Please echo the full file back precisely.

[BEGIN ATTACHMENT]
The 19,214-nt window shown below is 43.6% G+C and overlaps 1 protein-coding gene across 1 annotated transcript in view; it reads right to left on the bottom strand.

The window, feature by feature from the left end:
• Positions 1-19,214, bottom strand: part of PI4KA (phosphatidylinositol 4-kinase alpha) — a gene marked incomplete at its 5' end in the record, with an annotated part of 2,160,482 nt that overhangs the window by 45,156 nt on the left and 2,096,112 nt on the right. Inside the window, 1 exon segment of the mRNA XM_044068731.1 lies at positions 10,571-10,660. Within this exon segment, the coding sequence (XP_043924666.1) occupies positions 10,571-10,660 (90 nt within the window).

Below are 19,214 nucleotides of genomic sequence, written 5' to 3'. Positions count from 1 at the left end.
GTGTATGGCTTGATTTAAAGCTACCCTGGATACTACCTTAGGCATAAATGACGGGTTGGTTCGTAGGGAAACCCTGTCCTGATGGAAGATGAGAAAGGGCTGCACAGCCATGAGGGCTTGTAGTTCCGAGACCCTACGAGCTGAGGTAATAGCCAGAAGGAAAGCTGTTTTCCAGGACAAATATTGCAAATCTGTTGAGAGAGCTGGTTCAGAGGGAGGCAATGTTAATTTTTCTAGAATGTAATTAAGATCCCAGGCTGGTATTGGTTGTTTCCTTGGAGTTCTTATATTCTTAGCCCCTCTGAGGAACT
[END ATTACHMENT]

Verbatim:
The 19,214-nt window shown below is 43.6% G+C and overlaps 1 protein-coding gene across 1 annotated transcript in view; it reads right to left on the bottom strand.

The window, feature by feature from the left end:
• Positions 1-19,214, bottom strand: part of PI4KA (phosphatidylinositol 4-kinase alpha) — a gene marked incomplete at its 5' end in the record, with an annotated part of 2,160,482 nt that overhangs the window by 45,156 nt on the left and 2,096,112 nt on the right. Inside the window, 1 exon segment of the mRNA XM_044068731.1 lies at positions 10,571-10,660. Within this exon segment, the coding sequence (XP_043924666.1) occupies positions 10,571-10,660 (90 nt within the window).

Below are 19,214 nucleotides of genomic sequence, written 5' to 3'. Positions count from 1 at the left end.
GTGTATGGCTTGATTTAAAGCTACCCTGGATACTACCTTAGGCATAAATGACGGGTTGGTTCGTAGGGAAACCCTGTCCTGATGGAAGATGAGAAAGGGCTGCACAGCCATGAGGGCTTGTAGTTCCGAGACCCTACGAGCTGAGGTAATAGCCAGAAGGAAAGCTGTTTTCCAGGACAAATATTGCAAATCTGTTGAGAGAGCTGGTTCAGAGGGAGGCAATGTTAATTTTTCTAGAATGTAATTAAGATCCCAGGCTGGTATTGGTTGTTTCCTTGGAGTTCTTATATTCTTAGCCCCTCTGAGGAACT